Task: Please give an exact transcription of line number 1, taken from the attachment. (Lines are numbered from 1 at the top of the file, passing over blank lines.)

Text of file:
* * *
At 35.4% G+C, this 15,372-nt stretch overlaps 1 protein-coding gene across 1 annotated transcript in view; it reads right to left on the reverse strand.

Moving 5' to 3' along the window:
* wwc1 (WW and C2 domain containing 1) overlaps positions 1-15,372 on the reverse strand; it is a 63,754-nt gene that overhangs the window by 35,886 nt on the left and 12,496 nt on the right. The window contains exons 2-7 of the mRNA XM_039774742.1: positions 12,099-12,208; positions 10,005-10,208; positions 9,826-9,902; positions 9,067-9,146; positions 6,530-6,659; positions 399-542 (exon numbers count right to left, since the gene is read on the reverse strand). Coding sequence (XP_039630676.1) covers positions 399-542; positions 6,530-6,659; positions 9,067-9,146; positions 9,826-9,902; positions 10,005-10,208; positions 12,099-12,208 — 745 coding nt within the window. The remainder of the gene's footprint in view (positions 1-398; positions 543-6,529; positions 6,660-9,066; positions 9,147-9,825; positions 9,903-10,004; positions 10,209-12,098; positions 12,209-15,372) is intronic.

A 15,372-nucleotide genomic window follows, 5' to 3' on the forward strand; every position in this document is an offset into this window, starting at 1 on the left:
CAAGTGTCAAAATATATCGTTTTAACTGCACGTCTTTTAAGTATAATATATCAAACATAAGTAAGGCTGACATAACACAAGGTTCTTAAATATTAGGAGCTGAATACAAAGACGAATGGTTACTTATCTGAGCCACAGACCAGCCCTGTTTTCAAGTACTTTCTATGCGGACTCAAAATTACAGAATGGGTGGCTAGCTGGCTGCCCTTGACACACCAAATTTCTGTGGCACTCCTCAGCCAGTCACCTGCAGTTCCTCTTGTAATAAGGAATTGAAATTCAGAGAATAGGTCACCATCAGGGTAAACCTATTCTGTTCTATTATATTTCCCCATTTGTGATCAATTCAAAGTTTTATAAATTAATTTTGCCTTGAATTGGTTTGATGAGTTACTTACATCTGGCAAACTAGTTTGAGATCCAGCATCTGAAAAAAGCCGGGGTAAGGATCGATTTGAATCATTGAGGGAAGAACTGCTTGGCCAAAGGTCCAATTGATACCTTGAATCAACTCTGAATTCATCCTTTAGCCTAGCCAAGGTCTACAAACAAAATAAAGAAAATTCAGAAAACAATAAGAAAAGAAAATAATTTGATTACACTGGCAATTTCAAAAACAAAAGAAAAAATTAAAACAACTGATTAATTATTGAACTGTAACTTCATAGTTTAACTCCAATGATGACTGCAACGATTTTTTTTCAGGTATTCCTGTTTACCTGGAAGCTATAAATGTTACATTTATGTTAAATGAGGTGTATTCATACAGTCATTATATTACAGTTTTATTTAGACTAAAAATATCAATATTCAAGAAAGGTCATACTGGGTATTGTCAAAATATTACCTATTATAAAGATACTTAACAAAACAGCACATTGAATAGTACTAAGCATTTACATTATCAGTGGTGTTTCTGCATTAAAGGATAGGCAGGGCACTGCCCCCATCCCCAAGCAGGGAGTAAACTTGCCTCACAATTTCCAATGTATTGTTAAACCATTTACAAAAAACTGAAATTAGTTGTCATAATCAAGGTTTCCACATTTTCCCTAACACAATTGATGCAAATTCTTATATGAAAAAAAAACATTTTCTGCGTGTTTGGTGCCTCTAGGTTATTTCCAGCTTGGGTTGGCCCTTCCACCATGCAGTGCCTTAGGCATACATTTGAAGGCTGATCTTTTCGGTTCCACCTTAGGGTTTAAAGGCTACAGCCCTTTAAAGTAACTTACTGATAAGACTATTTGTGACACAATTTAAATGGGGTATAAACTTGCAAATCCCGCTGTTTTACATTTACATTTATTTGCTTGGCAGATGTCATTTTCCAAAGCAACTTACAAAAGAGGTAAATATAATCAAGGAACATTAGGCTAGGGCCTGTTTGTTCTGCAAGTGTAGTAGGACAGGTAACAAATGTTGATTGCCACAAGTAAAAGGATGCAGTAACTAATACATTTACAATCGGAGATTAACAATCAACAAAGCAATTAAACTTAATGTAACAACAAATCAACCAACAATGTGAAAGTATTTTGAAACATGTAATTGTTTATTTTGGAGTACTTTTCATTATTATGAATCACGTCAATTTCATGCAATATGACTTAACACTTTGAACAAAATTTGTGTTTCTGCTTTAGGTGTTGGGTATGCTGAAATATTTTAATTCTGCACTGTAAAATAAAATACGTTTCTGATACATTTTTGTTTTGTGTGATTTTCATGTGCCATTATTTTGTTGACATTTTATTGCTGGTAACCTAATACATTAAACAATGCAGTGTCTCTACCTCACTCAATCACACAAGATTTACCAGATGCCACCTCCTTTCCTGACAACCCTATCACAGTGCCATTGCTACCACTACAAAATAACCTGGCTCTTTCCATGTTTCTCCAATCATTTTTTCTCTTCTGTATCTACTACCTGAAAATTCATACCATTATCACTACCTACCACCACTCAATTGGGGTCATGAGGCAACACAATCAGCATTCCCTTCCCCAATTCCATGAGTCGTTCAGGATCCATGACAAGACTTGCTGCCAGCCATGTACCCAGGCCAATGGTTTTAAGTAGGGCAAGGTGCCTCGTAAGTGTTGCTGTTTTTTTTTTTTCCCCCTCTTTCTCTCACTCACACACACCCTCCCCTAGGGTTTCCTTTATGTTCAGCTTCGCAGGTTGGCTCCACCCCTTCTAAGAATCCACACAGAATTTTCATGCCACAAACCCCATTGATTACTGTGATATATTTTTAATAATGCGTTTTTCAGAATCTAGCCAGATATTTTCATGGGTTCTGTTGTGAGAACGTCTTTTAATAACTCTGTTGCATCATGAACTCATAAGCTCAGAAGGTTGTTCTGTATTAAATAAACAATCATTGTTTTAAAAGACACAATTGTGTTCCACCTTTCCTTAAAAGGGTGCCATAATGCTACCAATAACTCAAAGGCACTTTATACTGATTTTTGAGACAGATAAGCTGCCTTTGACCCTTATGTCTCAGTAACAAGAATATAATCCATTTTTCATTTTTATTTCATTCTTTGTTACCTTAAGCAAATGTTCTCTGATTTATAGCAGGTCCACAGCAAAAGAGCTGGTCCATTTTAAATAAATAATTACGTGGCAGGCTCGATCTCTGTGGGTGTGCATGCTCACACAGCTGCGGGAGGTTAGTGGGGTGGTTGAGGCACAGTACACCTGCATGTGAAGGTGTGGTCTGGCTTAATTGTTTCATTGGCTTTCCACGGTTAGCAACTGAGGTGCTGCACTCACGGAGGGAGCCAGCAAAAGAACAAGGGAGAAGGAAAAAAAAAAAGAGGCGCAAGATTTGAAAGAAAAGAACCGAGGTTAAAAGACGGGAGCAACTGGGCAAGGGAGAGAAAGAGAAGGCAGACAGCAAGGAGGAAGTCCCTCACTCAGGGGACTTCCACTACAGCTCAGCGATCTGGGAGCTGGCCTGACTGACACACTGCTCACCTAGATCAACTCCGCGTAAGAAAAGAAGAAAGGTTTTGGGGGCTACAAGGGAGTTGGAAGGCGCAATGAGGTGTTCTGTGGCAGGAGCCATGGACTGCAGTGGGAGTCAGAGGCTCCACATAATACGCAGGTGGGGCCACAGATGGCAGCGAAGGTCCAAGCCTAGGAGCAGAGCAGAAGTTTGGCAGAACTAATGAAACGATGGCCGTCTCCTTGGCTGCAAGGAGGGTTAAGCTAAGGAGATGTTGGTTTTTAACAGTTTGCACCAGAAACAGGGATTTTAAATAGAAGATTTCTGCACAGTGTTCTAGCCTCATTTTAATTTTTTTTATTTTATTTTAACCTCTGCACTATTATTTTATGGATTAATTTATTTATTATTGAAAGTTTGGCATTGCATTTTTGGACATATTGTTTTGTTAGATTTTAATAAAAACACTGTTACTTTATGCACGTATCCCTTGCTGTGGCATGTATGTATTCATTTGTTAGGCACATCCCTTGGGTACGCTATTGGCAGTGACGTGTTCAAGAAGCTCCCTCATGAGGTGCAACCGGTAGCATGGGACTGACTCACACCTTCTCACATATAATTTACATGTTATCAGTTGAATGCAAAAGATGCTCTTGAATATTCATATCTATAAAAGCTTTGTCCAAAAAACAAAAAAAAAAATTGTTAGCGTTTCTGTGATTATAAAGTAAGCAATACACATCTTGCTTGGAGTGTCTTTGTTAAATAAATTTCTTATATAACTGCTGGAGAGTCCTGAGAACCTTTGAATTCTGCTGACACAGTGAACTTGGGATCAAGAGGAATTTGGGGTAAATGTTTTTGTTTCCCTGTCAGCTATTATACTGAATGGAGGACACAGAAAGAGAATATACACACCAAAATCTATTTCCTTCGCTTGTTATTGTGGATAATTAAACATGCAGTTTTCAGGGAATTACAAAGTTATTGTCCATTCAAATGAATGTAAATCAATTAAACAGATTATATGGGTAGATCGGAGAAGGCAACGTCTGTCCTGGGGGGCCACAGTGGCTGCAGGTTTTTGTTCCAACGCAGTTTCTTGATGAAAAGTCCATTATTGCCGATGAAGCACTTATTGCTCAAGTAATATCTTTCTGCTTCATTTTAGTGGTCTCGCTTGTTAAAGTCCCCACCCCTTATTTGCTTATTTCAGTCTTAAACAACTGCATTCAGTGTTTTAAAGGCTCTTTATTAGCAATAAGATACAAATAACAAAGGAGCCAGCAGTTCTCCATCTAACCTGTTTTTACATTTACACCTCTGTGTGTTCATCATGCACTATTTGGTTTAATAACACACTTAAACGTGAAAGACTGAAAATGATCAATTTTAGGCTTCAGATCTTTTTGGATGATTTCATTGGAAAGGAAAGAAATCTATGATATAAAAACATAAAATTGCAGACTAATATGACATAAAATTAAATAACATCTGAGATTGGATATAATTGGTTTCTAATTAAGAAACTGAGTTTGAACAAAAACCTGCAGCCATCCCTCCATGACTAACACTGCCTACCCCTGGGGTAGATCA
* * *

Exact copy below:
At 35.4% G+C, this 15,372-nt stretch overlaps 1 protein-coding gene across 1 annotated transcript in view; it reads right to left on the reverse strand.